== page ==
Take a hike with Stephen Hui in his latest book titled 105 Hikes In and Around Southwestern British Columbia, published by Greystone Books. Using maps, photos and detailed descriptions of routes, Hui’s book is indispensable for the serious hiker who wants challenges and is prepared to hoof it across rough terrain. It’s also welcome for the serious walker who wants to find a trail that doesn’t demand scrambling up a huge elevation gain and doesn’t require backpacking a tent.
Eight of the hikes described in the 105 are on the Sunshine Coast, both upper and lower Coast. A handy chart gives details such as the degree of difficulty, time spent, and whether the trail is kid-friendly. For example, the Triangle Lake hike at Sargeant Bay is listed as easy and taking three hours. It’s also described as a “lollipop” shape, meaning that hikers take a longish trail then walk a circle around the lake, returning on the same trail.
Mount Daniel in Garden Bay is listed as only a two-hour hike, but is a steep climb with an elevation gain of 365 m (1,200 ft.). This page also includes Pender Hill in Garden Bay as a desirable route, shorter than Mt. Daniel, that also offers a great view from the summit.
Many of the other hikes are accessible from the Sunshine Coast on an overnight trip: Whistler, Cheakamus River (near Squamish), Lions Bay and places east of Vancouver such as Pitt Meadows and Maple Ridge. Tucked in under the heading for North Vancouver is an accessible hike on Keats Island to Lookout Peak. It’s a four-hour hike (one-way) that includes a diversion to Salmon Rock, then upwards to the peak where hikers are rewarded with views of Gibsons and Barfleur Passage. Of course, to reach Keats you must travel on the passenger ferry from Langdale that docks at Keats Landing or Eastbourne. Hui encourages you to be sure to arrange your departure time according to the ferry schedule.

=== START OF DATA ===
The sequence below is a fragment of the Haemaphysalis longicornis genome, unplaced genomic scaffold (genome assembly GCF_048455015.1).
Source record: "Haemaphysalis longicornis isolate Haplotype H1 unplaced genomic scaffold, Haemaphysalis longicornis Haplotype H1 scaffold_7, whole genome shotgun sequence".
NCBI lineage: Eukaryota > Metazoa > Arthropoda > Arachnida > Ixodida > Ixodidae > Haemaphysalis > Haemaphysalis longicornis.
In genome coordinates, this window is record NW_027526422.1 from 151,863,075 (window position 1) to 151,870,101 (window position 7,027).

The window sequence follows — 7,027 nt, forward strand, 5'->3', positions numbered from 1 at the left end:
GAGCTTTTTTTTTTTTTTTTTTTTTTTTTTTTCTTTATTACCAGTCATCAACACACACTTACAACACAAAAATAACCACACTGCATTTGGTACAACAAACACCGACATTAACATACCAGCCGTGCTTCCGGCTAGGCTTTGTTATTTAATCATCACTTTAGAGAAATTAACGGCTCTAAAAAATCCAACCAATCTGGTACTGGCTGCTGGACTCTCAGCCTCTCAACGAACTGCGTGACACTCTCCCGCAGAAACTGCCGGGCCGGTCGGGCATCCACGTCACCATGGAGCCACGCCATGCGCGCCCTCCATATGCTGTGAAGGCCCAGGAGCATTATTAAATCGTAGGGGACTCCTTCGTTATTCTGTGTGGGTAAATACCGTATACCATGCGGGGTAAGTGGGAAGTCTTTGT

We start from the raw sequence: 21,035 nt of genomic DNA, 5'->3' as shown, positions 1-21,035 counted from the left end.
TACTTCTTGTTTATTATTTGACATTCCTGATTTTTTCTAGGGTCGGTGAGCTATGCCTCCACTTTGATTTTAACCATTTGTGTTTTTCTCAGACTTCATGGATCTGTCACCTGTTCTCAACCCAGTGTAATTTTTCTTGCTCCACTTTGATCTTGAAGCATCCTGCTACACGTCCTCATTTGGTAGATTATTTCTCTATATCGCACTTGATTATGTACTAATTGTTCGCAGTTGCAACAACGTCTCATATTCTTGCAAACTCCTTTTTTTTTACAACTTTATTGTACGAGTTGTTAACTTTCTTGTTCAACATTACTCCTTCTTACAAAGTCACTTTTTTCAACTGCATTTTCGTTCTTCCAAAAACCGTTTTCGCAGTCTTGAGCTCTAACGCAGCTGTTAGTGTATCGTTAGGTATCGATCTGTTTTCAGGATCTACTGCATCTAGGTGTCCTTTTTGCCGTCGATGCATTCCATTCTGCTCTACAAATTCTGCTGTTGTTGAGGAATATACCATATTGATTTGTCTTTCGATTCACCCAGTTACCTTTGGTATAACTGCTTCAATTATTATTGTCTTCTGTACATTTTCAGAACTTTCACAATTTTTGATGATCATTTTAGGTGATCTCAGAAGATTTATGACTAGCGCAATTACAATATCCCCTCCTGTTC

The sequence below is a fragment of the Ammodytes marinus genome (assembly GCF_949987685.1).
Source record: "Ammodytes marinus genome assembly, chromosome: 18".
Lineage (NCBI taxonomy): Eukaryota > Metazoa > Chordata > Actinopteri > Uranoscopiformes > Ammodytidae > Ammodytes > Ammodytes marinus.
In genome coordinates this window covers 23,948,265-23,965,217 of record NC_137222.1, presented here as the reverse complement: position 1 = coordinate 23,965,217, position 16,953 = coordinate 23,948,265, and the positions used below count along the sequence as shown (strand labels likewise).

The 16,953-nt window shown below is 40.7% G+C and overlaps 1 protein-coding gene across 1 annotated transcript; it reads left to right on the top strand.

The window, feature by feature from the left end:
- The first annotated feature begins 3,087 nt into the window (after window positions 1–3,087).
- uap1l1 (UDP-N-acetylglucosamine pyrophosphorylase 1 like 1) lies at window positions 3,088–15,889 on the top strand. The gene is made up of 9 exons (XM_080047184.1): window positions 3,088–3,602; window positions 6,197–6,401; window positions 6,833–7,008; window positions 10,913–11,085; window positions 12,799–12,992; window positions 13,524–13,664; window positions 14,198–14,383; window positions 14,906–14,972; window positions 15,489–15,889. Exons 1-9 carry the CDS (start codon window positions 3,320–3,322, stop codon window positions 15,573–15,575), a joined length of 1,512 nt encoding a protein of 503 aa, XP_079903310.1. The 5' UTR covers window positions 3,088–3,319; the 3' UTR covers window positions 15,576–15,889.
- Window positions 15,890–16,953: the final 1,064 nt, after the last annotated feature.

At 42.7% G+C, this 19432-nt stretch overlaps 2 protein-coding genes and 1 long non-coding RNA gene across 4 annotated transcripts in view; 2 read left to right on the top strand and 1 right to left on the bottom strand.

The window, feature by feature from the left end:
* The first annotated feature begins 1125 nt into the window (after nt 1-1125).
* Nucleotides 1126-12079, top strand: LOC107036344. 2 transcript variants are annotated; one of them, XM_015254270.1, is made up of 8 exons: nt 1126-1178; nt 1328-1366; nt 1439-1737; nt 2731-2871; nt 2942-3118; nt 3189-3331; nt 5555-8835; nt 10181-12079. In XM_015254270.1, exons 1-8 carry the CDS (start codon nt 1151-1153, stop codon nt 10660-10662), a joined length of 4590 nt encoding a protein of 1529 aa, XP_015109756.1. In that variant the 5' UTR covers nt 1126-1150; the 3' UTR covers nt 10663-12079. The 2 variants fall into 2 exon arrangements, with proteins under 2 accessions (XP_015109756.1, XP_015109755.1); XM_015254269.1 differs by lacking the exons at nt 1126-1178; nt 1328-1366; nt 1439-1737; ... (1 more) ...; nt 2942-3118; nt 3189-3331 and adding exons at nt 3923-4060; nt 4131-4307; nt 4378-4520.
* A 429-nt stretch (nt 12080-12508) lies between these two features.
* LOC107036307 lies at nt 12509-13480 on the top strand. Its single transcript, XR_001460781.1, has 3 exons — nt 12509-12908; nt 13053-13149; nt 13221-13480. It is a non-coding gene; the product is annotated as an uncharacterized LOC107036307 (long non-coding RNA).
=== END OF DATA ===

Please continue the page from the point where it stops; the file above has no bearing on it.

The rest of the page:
There are no poor hikes in the book, he says. All are subjectively categorized as either worthwhile (one-star) or in degrees up to amazing (five-star).
The book includes a foreword from T’uy’t’tanat-Cease Wyss who tells about the many tribes of the Coast Salish nations whose lands and waters are crossed by hikers and paddlers.
To learn more about the author and photographer of the book, listen to Coast Reporter Radio’s interview with Hui to be found at www.coastreporter.net/audio, episode 101.